By: Himja Upadhyay, Registered Physiotherapist
In our last blog, we discussed benign paroxysmal positional vertigo and vestibular rehabilitation therapy.
In this post, we will delve further into the vestibular system and vestibular system disorders.
The Vestibular System
The vestibular system is comprised of three semicircular canals and two otolith organs (saccule and utricle). These five sensory organs provide the brain with information about head position and movements. It is present on each side.
It is also termed as “inner ear”, as it is connected to the hearing mechanism (cochlea).
Types of Vestibular Disorders
Diseases of the vestibular system can take different forms.
Here are some of the common disorders:
Benign Paroxysmal Positional Vertigo (BPPV)
BPPV occurs as a result of tiny crystals of calcium carbonate – a normal part of the inner ear – which detach from the utricle and get collected in one of the semicircular canals.
When the head moves, the crystals can shift. This leads to the transmission of false signals to the brain, producing vertigo (spinning) and abnormal eye movements with the change in head position.
BPPV is benign, meaning that it is not life-threatening or generally progressive.
Age-related Dizziness and Imbalance
Most people are familiar with the problems associated with the aging of senses such as vision and hearing. However, the vestibular system is another sensory system that can also begin to function poorly with age, leading to a diminished quality of life.
The gradual, age-related loss of vestibular nerve endings can result in severe balance problems without any associated dizziness. This type of slow loss of vestibular function may be first noticed as difficulty walking or standing, especially in the dark while on soft or uneven surfaces (such as thick carpet or a forest path).
Bilateral Vestibular Hypofunction
Reduction or loss of vestibular function bilaterally results in reduced balance stability, especially when walking in the dark or on uneven surfaces, and decreases the person’s ability to see clearly during head movements.
Bilateral vestibular hypofunction and loss can occur as secondary to a number of different problems.
Labyrinthitis and Vestibular Neuritis
Labyrinthitis and vestibular neuritis are disorders resulting from an infection that inflames the inner ear or nerve which connects the inner ear to the brain. They can cause acute vertigo and unilateral vestibulopathy.
Symptoms of neuritis can be mild or severe, ranging from subtle dizziness to a violent spinning sensation (vertigo).
Symptoms can also include:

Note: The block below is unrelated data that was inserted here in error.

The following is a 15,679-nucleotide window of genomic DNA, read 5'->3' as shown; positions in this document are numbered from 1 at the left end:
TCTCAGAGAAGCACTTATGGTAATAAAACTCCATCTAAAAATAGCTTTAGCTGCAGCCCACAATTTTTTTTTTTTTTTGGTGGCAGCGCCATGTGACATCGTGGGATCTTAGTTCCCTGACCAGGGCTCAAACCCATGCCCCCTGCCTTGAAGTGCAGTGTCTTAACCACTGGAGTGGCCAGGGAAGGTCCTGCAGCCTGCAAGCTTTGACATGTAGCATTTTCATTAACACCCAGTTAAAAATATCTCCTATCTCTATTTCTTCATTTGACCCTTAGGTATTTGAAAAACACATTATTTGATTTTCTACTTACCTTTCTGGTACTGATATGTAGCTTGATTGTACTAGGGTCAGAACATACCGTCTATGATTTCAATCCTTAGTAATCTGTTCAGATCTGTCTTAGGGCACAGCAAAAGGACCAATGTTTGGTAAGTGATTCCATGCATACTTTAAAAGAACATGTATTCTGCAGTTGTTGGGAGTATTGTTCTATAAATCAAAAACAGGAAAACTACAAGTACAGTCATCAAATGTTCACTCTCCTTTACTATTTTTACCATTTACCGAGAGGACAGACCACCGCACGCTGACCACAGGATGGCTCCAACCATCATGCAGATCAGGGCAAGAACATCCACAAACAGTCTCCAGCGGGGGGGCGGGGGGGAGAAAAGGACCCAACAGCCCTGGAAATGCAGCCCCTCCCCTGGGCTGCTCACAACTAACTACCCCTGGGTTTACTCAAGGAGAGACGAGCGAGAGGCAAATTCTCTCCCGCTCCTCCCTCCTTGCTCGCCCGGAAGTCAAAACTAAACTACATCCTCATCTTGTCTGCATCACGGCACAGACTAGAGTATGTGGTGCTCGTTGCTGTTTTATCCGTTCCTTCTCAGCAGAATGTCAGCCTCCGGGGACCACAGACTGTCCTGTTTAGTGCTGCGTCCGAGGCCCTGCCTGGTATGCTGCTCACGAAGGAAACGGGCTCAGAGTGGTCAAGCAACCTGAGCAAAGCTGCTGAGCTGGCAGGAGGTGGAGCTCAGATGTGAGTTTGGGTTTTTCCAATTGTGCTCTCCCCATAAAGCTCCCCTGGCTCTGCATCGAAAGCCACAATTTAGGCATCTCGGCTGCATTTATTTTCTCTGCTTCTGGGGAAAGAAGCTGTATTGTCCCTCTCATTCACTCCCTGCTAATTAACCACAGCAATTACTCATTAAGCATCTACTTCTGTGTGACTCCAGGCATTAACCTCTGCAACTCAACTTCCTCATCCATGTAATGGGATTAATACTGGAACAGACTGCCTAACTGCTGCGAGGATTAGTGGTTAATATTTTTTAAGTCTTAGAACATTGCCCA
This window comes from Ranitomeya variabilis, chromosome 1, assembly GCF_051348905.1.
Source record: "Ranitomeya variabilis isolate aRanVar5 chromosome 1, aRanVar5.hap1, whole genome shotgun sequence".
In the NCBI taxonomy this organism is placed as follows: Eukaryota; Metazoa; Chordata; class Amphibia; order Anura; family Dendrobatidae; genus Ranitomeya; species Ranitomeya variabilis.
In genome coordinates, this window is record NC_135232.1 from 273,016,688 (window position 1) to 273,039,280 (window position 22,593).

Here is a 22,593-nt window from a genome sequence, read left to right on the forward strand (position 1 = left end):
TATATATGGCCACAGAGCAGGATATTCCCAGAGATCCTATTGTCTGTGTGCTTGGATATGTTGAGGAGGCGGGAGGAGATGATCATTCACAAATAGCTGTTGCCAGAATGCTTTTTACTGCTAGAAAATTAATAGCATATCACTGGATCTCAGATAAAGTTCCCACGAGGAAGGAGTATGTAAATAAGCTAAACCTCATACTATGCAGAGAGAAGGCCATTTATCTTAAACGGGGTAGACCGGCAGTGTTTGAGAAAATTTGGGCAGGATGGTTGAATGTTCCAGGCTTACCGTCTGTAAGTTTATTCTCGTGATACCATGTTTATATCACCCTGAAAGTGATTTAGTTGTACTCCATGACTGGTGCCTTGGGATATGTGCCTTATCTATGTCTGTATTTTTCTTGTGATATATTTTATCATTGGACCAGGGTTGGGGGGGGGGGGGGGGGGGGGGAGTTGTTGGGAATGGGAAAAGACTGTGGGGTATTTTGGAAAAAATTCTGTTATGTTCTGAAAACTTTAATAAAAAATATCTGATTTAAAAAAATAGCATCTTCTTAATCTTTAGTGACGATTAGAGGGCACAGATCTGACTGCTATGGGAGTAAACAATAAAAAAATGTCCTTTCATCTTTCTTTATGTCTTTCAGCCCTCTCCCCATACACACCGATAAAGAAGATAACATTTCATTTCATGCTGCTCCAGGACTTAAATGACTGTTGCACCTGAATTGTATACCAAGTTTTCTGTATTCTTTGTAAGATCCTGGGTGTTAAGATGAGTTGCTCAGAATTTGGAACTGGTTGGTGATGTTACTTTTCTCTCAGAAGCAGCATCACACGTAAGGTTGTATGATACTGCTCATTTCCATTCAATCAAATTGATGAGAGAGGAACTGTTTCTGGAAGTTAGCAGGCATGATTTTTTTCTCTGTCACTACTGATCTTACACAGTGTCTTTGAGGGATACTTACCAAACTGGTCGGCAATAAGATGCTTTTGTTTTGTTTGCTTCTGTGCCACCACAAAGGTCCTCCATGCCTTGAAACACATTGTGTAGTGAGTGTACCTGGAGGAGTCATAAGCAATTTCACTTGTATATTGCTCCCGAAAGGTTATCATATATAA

- Difficulty with vision
- Impaired concentration
Sometimes the symptoms can be so severe that they affect the ability to stand up or walk.
Labyrinthitis may produce the same symptoms, along with tinnitus (ringing or noises in the ear) and/or hearing loss.
Meniere’s Disease and Endolymphatic Hydrops
Meniere’s disease and endolymphatic hydrops are due to the malabsorption of fluid causing fluctuations in pressure in the inner ear fluid.
These two diseases differ in that the pathological mechanism causing Meniere’s is unknown, whereas endolymphatic hydrops occurs due to a head blow, infection, degeneration of the inner ear, or tumour. Meniere’s disease or hydrops usually involves an initial sensation of ear fullness, tinnitus, and fluctuating hearing loss, followed by vertigo, imbalance, nausea, and vomiting.
Acoustic neuroma (also called a vestibular schwannoma) is a serious, but non-malignant, tumor that develops on the sheath of inner ear’s nerve (vestibulo-cochlear). This nerve transmits both balance and sound information to brain (also referred to as the “acoustic nerve”, hence the name).
As an acoustic neuroma grows, it compresses the nerve, usually causing hearing loss, tinnitus, and dizziness or loss of balance.
Migraine-Associated Vertigo (MAV)
Migraine, a disorder usually associated with headache, is extremely common and can cause several vestibular syndromes.
Studies suggest that about 25% of migraineurs experience dizziness or vertigo during attacks. Migraine-associated vertigo (MAV) can occur with or without pain.
The vertebral and basilar arteries carry blood to the inner ear labyrinth, the vestibulo-cochlear nerve, and the brain. When blood flow through these vessels is restricted for any reason, it is called vertebrobasilar insufficiency.
This is a common cause of vertigo in the elderly. The vertigo occurs suddenly without warning, usually lasts for several minutes, and can also be accompanied by nausea, vomiting, headache, and impaired vision.
Physiotherapy Treatment for Disorders Causing Dizziness and Vertigo
A physiotherapist can provide assessment and treatment, which can help you to improve tolerance in the brain to overcome your dizziness.
The physical assessment will consist of different tests to identify the cause of your dizziness. Based upon the results of the assessment, your treatment plan is created.
At BodyMend, our assessment and treatment protocols are specific for each individual.
Your insurance may or may not require referral from the doctor. As there are a lot of problems which can give rise to dizziness it is very important that you consult your family doctor.
>> Please contact our clinic online or at 905-456-8196 to get more information about vestibular rehabilitation therapy.
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